Sunday, September 28, 2008

Dug Up

It’s the season to be digging up dirt-encrusted tubers that have spent the heat of the summer hiding underground. I use to peel everything that has spent its time maturating below the earth but I have given up on that habit. Now, I am more apt to give the vegetable a scrub under water with a vegetable brush or new nylon pad than risk peeling away a lot of the nutrients that exist just below the outer skin of many of these vegetables. And, really can a little dirt harm you.

There is one tuber that hangs around through the autumn that is referred to as sun-chokes or Jerusalem artichokes. Its latter name is quite misleading for it has no relation to the Mediterranean thistle that is the iconic bud of spring. No, this tuber, which is indigenous to North America, is a member of the sunflower. It was brought to Europe and it is a derivation of the Italian for sunflower, girasole that gives us its common reference.

Try buying the least knobby ones, as they are easiest to clean. They should be very firm with a slightly brown mottled outer skin. Once cleaned, the sun-chokes tend to oxidize so in order to prevent that hold them under water, or toss with some lemon juice.

Rye Berry and Jerusalem Artichoke Salad - yields 8 servings

1/2-pound rye berries
1/2-pound Jerusalem artichokes
1/4 pound mixed sprouts (chick pea, lentil and sweet pea)
1/2 pound baby spinach - washed and dried
1 small red onion - diced
2-tablespoons summer savory - leaves only chopped
1-tablespoon thyme - leaves only chopped
1/2-cup sherry vinegar
2 tablespoons Dijon mustard
1/4-cup olive oil
Salt and pepper to taste

Bring the rye berries and 6 cups of water to a boil over high heat in a 4-quart saucepan. Cooked covered with water for 30 minutes, or until tender to the bite.

Scrub and dice the Jerusalem artichokes into 1/4 inch rounds and mix with the sprouts, spinach, onion, savory, thyme, vinegar, mustard and oil. When the rye berries are cooked drain off any excess water through a colander, and then toss the hot rye berries with the vegetable mixture. Let cool before serving. This salad is great the next day cold.

Thursday, September 25, 2008

A fragrant pinch

For a few years now, I have been a tad obsessed with desiccating – you know the drawing out of moisture for the purpose of preserving. Most us have a good idea of this process from history class and the preparations of the mummification of the Egyptian pharos. I am more food-based preservation than the legacy my unnaturally taut skin will offer future archeologists.

It was early summer in Northern California, and I was spending a long weekend at my cousin’s house on the peninsular; at a time when the weather is usually prefect and it was. I woke as I do when on the west cost just prior to the arrival of the horizon’s breaking light so by the time the sky turned a pale blue I was showered, shaved and leaded up with coffee. Sitting on the patio sipping that morning cuppa I was assaulted by the fragrant sortie of the flowering orange and lemon trees. Wow, what a way to inhale the new day.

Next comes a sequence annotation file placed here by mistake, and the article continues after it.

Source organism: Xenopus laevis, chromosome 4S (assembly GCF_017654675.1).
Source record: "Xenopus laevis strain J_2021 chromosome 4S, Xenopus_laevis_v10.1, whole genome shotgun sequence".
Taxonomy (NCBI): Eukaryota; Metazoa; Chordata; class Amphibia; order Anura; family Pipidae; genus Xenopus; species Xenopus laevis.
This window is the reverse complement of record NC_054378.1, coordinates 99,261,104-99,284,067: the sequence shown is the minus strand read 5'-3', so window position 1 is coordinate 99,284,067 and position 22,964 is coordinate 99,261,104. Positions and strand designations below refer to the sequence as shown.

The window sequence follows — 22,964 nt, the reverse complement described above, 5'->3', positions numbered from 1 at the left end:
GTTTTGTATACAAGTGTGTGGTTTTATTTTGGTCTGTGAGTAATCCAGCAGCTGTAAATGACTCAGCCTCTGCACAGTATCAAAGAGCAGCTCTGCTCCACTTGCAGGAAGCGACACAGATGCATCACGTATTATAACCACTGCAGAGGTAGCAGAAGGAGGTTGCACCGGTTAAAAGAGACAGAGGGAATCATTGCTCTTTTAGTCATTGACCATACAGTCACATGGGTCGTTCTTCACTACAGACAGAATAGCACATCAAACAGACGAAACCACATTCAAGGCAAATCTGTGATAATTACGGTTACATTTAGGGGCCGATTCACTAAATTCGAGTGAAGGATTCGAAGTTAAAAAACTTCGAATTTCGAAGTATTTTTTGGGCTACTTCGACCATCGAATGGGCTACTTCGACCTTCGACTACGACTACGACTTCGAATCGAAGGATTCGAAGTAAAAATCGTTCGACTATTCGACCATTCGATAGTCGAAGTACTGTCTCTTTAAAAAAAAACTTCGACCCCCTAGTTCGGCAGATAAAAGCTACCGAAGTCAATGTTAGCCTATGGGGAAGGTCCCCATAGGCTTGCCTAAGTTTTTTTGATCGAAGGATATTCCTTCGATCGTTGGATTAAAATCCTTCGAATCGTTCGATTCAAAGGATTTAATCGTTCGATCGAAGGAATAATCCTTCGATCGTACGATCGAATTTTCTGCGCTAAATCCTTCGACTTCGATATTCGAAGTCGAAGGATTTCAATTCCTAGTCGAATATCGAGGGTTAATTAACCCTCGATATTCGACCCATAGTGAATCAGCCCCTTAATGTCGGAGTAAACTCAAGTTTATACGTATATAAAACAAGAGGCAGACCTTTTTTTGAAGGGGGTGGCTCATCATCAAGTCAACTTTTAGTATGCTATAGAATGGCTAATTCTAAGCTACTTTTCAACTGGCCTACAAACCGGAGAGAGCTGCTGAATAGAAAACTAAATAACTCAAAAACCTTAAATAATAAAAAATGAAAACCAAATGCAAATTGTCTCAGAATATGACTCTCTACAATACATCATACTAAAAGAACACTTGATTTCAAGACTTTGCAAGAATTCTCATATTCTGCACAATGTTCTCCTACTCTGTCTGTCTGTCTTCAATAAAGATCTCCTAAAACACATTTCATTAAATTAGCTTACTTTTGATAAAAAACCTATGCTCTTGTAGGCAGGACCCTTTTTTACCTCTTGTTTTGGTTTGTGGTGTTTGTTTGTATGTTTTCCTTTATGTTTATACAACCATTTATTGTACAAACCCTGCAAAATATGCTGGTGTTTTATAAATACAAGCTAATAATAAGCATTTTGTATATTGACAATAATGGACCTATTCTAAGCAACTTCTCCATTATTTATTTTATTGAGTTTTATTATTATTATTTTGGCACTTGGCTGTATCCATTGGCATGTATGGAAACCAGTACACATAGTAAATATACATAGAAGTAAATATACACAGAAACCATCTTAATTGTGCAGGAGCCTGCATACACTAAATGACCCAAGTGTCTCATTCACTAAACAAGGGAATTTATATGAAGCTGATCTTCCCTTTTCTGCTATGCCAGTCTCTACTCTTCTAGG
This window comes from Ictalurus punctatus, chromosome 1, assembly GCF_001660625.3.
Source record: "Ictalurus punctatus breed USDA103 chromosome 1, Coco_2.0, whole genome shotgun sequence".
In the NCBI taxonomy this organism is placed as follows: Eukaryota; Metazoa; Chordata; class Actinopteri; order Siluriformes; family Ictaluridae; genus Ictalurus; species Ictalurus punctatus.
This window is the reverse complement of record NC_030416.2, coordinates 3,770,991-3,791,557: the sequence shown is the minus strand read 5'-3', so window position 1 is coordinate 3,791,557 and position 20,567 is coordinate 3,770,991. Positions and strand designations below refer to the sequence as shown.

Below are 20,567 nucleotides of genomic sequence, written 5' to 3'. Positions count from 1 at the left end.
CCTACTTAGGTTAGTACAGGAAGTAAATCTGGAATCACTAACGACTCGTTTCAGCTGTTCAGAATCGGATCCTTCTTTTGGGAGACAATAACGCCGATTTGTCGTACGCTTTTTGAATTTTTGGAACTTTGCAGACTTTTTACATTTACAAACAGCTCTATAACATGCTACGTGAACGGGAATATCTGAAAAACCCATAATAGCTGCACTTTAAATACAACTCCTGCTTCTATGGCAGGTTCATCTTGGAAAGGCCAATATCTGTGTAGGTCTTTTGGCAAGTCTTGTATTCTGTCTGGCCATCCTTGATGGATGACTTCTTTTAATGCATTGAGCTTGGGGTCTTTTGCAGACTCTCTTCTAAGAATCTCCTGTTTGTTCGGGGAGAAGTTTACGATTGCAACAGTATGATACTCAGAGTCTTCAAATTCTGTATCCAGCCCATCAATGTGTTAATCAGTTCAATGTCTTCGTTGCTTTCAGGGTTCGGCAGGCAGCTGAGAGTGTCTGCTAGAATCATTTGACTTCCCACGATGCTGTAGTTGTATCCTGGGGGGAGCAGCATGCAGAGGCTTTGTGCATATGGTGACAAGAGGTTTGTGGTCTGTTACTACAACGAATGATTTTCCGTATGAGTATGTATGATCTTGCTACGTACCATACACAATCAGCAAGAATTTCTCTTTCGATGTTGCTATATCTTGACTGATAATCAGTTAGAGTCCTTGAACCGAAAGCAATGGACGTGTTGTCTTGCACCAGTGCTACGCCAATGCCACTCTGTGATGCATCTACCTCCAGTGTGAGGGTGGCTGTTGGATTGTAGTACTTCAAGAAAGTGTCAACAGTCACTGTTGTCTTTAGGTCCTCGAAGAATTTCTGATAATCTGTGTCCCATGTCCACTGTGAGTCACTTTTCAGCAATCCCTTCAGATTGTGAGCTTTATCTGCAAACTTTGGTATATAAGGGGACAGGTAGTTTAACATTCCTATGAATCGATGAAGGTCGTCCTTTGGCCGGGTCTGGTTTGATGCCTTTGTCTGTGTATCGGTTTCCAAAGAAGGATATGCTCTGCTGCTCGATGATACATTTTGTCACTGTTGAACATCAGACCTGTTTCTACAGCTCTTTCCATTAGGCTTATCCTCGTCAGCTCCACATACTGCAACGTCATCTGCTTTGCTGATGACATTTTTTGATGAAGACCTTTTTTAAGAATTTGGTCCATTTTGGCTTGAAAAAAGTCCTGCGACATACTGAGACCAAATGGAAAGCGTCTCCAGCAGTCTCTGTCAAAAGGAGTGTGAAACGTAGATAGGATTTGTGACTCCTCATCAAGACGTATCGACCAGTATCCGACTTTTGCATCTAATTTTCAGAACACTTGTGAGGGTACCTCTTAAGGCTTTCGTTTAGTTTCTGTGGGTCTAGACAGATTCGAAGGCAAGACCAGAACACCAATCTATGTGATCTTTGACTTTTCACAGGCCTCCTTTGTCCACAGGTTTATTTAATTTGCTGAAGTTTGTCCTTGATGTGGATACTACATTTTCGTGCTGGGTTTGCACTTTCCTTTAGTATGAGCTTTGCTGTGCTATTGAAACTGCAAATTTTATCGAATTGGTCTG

All that day that initial hit informed my impressions and I had no desire to let it go. I made an iced sun-tea of orange blossoms that was ready for dinner that got me thinking. How was I going to take it home? I could only carry 3-ounce jars of liquid onto the plane, and I am a total carry-on kind of guy. A solid was what I needed and sugar was my answer. I layered the orange blossoms in sugar, and took it home.

A few months later I went to the little plastic container labeled orange sugar, and there it was a warm California morning. I have done rose, lavender, lilac, and lemon verbena sugar and then moved on to salt. Salting my herbs has become one of my preferred methods of capturing summer’s perfume.

So, come to my door to borrow a cup of sugar or salt, and I will have to ask what flavor are you looking for?

Tuesday, September 23, 2008

This side of the equinox

The slide into the graying of winter has begun. No, longer I am I being greeted by that early morning light squeezing through my curtains, and as my eyes open I am warmly cocooned in my down comforter. It is amazing how quickly my desire for cold sliced watermelon, juicy and sticky peaches or, petite patty pan squash fades with the season’s shifting light. In the last few days as I have been marketing I have been drawn to the freshly dug starchy tubers that has fed a globe – potatoes which originated in South America has managed to ingratiate themselves into cuisines across the earth, and it is definitely a staple of many a juvenile plate – oh, the French fry. And, even I, who is closer to the grave than the cradle succumbs to the emotional pleasure of the French fry though I will admit I hate deep-fat frying at home so I am always on the lookout for a good crisp.

This humble vegetable has a caloric delivery of about 150 calories for a medium sized potato (approximate 6 ounce serving) before we dollop the sour cream; brown the shredded cheddar, and then garnish with bacon bits. The truth-be-told I am not too obsessed with the gilding as I am more interested in keeping my calories correct for the season. It takes more energy to keep warm, and if in fact, one eats within nature’s seasonal bounty we naturally get more caloric intense foods to warm our bodies, hearts and souls just when we need it.

Potatoes with Greens – serving 6 to 8
1-pound small fingerling potatoes
1/4-cup olive oil
3 to 4 garlic cloves – thinly sliced
5 scallions – sliced into 2-inch pieces
3 cups roughly chopped kale, Swiss chard, turnip or collard greens (or, any combination)
1/8-teaspoon chili flakes
Freshly ground black pepper to taste